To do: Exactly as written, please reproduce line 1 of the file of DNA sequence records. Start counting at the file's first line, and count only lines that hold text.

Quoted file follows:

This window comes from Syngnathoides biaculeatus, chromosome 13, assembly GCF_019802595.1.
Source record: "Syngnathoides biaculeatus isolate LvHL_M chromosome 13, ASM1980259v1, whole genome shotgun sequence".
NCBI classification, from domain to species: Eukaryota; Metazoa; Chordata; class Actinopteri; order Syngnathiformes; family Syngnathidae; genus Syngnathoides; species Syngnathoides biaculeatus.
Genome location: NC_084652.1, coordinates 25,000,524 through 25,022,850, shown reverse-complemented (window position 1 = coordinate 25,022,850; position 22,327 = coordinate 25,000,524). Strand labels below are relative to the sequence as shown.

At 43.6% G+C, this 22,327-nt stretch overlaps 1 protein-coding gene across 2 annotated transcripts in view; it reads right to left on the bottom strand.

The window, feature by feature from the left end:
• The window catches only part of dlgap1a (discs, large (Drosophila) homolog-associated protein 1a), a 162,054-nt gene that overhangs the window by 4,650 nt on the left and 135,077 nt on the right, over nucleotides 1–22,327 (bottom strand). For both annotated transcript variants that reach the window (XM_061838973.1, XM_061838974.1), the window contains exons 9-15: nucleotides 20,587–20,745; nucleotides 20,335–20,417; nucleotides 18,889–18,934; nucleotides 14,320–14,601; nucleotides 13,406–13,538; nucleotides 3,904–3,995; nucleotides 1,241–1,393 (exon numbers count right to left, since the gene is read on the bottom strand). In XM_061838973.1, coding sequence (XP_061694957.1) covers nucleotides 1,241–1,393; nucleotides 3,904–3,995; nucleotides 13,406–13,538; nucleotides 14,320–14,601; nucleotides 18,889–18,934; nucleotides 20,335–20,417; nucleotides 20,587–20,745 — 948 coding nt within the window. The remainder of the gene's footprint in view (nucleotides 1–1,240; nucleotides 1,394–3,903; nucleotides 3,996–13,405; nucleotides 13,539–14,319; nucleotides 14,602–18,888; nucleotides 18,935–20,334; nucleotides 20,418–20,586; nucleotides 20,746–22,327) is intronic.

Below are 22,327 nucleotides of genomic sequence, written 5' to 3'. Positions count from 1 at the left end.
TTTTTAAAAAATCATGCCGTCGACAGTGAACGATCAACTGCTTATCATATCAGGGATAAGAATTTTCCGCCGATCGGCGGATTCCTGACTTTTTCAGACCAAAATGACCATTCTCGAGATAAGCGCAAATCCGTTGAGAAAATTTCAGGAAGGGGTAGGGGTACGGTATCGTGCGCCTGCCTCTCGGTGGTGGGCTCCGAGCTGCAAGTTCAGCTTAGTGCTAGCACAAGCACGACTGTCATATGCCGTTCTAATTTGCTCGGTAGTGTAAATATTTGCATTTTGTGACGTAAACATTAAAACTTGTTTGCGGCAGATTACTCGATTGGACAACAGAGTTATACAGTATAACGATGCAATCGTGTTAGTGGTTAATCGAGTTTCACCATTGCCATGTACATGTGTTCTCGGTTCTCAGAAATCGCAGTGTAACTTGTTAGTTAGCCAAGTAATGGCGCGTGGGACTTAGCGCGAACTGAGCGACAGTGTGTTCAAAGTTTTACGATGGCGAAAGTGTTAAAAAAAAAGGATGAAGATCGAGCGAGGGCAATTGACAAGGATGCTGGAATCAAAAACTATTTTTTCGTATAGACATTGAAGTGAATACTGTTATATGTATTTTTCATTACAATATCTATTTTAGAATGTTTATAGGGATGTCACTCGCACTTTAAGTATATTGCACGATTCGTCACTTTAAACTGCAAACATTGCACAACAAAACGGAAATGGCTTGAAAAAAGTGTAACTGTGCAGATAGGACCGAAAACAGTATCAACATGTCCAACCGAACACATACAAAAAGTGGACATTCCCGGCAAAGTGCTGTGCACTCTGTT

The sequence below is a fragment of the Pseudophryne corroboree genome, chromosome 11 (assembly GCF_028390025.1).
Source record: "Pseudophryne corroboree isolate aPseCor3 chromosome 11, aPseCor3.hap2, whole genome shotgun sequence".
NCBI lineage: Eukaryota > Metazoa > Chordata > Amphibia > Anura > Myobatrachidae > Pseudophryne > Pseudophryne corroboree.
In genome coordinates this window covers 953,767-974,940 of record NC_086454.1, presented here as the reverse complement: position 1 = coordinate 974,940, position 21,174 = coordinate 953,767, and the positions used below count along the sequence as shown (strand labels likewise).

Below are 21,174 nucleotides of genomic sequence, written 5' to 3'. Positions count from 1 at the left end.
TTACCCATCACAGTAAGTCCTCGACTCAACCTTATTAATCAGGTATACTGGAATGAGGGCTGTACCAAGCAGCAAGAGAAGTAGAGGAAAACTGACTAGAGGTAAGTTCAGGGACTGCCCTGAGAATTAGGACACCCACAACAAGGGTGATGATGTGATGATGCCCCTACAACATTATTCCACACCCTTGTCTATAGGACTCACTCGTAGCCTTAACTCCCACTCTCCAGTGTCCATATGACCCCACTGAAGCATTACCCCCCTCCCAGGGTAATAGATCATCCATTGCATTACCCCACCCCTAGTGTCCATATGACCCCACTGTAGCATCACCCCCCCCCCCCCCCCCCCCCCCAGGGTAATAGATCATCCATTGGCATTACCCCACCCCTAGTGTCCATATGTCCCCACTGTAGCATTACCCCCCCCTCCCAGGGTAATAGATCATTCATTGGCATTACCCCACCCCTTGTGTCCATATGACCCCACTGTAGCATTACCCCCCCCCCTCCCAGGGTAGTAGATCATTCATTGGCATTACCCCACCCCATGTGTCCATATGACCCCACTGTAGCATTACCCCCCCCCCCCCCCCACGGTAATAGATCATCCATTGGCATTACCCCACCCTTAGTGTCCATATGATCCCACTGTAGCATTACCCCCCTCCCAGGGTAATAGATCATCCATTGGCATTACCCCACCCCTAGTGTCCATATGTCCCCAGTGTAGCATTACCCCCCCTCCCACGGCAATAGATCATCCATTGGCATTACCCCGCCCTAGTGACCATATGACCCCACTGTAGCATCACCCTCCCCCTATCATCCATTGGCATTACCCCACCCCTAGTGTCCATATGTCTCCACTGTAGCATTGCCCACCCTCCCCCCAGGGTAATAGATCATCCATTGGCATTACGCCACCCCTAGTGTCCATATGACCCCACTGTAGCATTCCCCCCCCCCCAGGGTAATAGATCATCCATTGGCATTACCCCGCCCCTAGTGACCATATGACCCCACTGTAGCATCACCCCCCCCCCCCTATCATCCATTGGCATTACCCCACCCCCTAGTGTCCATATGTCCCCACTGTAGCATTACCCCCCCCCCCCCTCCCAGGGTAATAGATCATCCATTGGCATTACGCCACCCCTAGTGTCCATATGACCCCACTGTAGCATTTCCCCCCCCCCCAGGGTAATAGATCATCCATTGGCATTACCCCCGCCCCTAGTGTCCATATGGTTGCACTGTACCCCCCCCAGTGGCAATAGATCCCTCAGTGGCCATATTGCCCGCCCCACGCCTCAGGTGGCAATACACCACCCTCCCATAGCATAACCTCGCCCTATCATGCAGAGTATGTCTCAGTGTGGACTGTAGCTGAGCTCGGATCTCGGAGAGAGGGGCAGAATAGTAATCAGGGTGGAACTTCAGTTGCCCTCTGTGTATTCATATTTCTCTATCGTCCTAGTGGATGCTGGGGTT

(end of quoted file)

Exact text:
This window comes from Syngnathoides biaculeatus, chromosome 13, assembly GCF_019802595.1.